The last video is the Lord’s supper. I just wanted to show that all over the world people are worshipping God in a very similar way!

Well I hope you enjoyed those!


Day 7 - Our day off and work on the house

Monday Sept, 7th 2009

What a beautiful morning. It’s our first official day off and we started with our usual walk, we saw a couple of large double blade helicopters headed towards the mountains. Not sure where they were going. Again we went a little too far and got a little lost, so we had to back track until we recognized a path to get home. Oh well, more exercise for today. On our walk we passed a couple of cow farms and many rice fields. The farms and fields here are so much smaller than in America. It probably plays a big part of why the food is so expensive.
Today I made an excellent lunch today. It was excellent because I used all of my kitchen appliances to make lunch. I used the toaster for chicken nuggets, the convection oven for potato wedges (I still can’t read the buttons on the machines; I just punch buttons till it looks right. I turned it on and it started flashing, not sparking, but it flashes until it gets to the right temperature. At least that’s what I told myself. And I used the stove to reheat Mac and Cheese (I fried it in a pan). Well I was proud of myself for not blowing up the convection oven. Paul was taking a nap and I didn’t want to wake him yet. It was scary to use. I really don’t even know where the stop button was. But I told myself if it started acting funny I would just unplug it. After lunch we were really hot in our house, and we ventured to open the windows. Well today its clean air. Thank you Lord!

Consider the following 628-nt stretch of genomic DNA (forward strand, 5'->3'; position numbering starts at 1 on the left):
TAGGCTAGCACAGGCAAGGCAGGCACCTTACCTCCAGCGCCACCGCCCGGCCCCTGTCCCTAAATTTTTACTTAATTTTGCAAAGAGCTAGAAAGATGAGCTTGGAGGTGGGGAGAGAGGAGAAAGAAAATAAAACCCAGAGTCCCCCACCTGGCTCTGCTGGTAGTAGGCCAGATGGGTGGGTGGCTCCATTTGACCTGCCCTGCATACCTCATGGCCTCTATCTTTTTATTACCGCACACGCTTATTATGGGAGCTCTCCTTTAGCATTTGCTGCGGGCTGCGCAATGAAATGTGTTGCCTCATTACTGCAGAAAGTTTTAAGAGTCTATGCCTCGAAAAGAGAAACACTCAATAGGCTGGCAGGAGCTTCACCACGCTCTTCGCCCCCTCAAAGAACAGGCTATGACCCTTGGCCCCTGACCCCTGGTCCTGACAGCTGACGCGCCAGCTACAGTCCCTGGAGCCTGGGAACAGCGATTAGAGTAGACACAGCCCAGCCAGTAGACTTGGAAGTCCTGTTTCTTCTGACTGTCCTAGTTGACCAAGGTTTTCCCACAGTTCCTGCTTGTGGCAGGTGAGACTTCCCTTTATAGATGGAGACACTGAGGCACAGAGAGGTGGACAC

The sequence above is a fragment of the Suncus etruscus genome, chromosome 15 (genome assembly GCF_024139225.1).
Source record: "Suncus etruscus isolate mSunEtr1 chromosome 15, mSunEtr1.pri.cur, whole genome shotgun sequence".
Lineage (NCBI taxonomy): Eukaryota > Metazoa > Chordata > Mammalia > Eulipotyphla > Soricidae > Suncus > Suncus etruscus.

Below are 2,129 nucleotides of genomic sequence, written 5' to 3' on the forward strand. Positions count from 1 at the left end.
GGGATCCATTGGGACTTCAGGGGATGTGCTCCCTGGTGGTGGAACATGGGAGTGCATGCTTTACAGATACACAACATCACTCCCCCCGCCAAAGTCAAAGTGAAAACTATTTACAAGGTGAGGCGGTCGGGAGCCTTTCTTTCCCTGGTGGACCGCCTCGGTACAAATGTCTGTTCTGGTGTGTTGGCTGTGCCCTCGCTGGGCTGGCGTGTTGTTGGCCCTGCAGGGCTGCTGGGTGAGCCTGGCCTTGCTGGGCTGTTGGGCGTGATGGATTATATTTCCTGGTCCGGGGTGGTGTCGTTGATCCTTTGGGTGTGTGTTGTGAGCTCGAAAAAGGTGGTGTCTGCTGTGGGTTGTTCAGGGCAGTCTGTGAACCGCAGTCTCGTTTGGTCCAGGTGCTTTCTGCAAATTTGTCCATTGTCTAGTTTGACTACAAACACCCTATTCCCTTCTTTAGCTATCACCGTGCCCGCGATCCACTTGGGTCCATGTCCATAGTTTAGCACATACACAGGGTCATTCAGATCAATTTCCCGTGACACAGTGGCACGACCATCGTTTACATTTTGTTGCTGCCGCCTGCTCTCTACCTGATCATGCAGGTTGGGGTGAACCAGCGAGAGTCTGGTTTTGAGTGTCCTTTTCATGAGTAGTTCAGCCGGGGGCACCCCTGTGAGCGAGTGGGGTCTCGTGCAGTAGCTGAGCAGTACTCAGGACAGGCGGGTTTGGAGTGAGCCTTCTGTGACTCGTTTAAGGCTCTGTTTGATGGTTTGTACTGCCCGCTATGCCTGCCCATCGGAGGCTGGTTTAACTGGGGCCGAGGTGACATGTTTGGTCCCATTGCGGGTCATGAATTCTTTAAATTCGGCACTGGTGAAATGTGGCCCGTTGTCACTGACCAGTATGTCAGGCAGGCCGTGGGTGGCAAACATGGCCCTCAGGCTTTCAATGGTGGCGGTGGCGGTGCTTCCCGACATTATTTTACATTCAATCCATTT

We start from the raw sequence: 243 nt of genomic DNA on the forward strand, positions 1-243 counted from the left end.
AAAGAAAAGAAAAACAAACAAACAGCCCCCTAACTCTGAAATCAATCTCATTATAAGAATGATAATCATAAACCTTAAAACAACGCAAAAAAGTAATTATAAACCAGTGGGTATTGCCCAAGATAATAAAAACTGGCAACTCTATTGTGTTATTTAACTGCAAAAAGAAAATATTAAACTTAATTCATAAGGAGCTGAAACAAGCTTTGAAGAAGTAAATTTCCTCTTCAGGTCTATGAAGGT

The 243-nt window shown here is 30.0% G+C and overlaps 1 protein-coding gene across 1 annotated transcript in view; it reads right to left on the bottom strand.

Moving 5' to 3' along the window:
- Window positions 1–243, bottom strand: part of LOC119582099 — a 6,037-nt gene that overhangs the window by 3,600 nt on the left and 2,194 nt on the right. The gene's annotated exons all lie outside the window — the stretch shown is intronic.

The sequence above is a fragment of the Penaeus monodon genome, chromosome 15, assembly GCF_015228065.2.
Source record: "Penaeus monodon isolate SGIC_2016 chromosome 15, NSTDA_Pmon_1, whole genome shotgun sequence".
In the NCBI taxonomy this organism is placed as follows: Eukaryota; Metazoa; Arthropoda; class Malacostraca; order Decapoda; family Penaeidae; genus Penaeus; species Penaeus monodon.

We worked all day on organizing the house, unpacking the last of our boxes and putting together the few things we bought at Cainz Home store the other day. It was a very productive day. We had a small friend that decided to hang out with us all day by the window. So far we havn't see very many unsual bugs. Although there are some places where the spiders get together to build these giant webs. If we can get a good pic, we'll post it soon. Paul once saw a huge dragonfly in the restroom at a rest stop on the highway, he said he was as big as a sparrow, but he wasn't fast enough for a picture. We were very thankful to be able to enjoy a beautiful day at home.

We made our usual trip into town to get a few things. One thing we wanted was more cereal. The cereal boxes here are so small. Overall a very relaxing day. At times the differences here can be overwhelming, but we are thankful that we don't have to rely on ourselves for peace, but the creator of universe takes care of us. Keep praying for us please!